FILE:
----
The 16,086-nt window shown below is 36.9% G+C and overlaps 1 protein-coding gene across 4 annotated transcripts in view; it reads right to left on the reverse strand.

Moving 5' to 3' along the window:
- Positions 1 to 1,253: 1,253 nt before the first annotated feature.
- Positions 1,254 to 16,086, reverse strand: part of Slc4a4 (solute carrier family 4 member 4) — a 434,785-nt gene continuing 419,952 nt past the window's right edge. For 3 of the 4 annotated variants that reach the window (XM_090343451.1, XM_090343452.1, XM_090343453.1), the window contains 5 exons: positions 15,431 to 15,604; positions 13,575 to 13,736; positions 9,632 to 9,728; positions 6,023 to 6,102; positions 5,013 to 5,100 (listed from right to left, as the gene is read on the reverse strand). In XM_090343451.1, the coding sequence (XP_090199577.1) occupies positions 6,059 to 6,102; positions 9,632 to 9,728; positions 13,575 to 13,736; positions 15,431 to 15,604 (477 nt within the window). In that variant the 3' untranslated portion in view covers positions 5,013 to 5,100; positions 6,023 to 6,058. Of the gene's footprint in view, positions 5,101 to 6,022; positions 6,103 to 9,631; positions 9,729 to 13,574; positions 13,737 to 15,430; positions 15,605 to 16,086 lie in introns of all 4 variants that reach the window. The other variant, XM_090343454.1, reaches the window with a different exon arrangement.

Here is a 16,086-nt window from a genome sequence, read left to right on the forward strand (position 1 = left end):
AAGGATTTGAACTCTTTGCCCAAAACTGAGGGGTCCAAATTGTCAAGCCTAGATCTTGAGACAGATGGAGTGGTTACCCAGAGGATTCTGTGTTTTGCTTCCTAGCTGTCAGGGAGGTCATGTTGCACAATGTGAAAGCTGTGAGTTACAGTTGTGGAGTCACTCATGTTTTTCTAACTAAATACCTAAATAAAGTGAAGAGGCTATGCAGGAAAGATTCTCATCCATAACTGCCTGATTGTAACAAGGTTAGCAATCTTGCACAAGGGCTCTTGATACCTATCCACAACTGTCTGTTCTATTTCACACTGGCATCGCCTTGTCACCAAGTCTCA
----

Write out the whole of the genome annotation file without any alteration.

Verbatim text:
The 16,086-nt window shown below is 36.9% G+C and overlaps 1 protein-coding gene across 4 annotated transcripts in view; it reads right to left on the reverse strand.

Moving 5' to 3' along the window:
- Positions 1 to 1,253: 1,253 nt before the first annotated feature.
- Positions 1,254 to 16,086, reverse strand: part of Slc4a4 (solute carrier family 4 member 4) — a 434,785-nt gene continuing 419,952 nt past the window's right edge. For 3 of the 4 annotated variants that reach the window (XM_090343451.1, XM_090343452.1, XM_090343453.1), the window contains 5 exons: positions 15,431 to 15,604; positions 13,575 to 13,736; positions 9,632 to 9,728; positions 6,023 to 6,102; positions 5,013 to 5,100 (listed from right to left, as the gene is read on the reverse strand). In XM_090343451.1, the coding sequence (XP_090199577.1) occupies positions 6,059 to 6,102; positions 9,632 to 9,728; positions 13,575 to 13,736; positions 15,431 to 15,604 (477 nt within the window). In that variant the 3' untranslated portion in view covers positions 5,013 to 5,100; positions 6,023 to 6,058. Of the gene's footprint in view, positions 5,101 to 6,022; positions 6,103 to 9,631; positions 9,729 to 13,574; positions 13,737 to 15,430; positions 15,605 to 16,086 lie in introns of all 4 variants that reach the window. The other variant, XM_090343454.1, reaches the window with a different exon arrangement.

Here is a 16,086-nt window from a genome sequence, read left to right on the forward strand (position 1 = left end):
AAGGATTTGAACTCTTTGCCCAAAACTGAGGGGTCCAAATTGTCAAGCCTAGATCTTGAGACAGATGGAGTGGTTACCCAGAGGATTCTGTGTTTTGCTTCCTAGCTGTCAGGGAGGTCATGTTGCACAATGTGAAAGCTGTGAGTTACAGTTGTGGAGTCACTCATGTTTTTCTAACTAAATACCTAAATAAAGTGAAGAGGCTATGCAGGAAAGATTCTCATCCATAACTGCCTGATTGTAACAAGGTTAGCAATCTTGCACAAGGGCTCTTGATACCTATCCACAACTGTCTGTTCTATTTCACACTGGCATCGCCTTGTCACCAAGTCTCA